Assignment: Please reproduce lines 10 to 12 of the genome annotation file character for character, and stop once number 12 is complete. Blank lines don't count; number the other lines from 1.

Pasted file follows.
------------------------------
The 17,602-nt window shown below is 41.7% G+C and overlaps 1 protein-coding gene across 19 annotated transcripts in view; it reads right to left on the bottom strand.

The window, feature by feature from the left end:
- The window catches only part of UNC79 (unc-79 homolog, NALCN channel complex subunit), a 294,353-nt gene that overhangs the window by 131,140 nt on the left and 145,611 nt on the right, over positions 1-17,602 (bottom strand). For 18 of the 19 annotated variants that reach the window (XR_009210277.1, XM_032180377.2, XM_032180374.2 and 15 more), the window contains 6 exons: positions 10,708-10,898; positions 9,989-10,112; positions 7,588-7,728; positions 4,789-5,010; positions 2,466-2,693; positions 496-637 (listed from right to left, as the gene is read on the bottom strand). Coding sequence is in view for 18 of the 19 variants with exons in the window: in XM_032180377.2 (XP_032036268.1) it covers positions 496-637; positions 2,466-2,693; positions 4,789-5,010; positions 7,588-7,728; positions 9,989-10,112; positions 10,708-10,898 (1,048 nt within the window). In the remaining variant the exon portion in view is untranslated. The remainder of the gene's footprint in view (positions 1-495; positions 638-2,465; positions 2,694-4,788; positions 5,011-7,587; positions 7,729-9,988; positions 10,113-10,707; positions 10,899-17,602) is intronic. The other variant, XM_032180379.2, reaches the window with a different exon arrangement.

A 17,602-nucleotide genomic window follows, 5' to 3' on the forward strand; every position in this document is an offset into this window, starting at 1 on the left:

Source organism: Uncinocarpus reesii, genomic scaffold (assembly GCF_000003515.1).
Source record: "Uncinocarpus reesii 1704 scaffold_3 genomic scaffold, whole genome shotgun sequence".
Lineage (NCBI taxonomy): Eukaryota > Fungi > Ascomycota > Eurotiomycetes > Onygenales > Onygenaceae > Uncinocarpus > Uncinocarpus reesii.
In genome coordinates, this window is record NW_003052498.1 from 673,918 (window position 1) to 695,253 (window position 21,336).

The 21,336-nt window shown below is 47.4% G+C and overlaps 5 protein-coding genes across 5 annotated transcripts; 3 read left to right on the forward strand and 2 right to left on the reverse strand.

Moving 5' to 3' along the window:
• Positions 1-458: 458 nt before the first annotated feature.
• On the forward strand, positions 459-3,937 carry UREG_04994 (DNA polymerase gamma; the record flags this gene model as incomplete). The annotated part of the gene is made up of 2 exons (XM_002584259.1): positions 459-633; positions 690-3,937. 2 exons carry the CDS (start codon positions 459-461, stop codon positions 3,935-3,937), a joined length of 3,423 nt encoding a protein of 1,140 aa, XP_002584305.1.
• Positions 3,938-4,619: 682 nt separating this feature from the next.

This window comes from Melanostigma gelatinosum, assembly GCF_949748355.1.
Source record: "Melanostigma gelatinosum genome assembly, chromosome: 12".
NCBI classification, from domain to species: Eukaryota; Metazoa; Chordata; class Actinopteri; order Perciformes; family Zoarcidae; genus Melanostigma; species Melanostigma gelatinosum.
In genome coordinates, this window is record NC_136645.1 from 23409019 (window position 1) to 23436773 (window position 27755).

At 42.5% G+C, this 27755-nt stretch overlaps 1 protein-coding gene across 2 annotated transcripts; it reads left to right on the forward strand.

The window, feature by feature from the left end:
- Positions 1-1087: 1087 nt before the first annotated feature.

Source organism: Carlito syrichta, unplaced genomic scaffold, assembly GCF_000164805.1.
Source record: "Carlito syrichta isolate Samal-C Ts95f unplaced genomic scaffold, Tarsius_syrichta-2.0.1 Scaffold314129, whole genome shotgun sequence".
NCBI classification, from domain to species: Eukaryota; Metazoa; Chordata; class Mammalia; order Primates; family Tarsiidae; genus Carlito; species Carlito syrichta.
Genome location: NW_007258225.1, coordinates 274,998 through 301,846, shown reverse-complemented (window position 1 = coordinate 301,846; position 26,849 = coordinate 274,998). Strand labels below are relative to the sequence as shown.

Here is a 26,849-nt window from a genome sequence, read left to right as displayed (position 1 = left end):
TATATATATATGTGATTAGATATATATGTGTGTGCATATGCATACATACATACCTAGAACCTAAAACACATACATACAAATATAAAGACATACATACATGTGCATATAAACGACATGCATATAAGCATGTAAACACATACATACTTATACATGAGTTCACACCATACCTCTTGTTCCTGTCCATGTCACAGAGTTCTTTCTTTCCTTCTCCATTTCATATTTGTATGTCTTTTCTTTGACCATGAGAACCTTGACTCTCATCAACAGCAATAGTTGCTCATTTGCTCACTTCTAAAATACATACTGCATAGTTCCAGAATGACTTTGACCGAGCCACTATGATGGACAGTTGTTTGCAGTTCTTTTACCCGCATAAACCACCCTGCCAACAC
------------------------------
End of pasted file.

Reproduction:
Moving 5' to 3' along the window:
• Positions 1-458: 458 nt before the first annotated feature.
• On the forward strand, positions 459-3,937 carry UREG_04994 (DNA polymerase gamma; the record flags this gene model as incomplete). The annotated part of the gene is made up of 2 exons (XM_002584259.1): positions 459-633; positions 690-3,937. 2 exons carry the CDS (start codon positions 459-461, stop codon positions 3,935-3,937), a joined length of 3,423 nt encoding a protein of 1,140 aa, XP_002584305.1.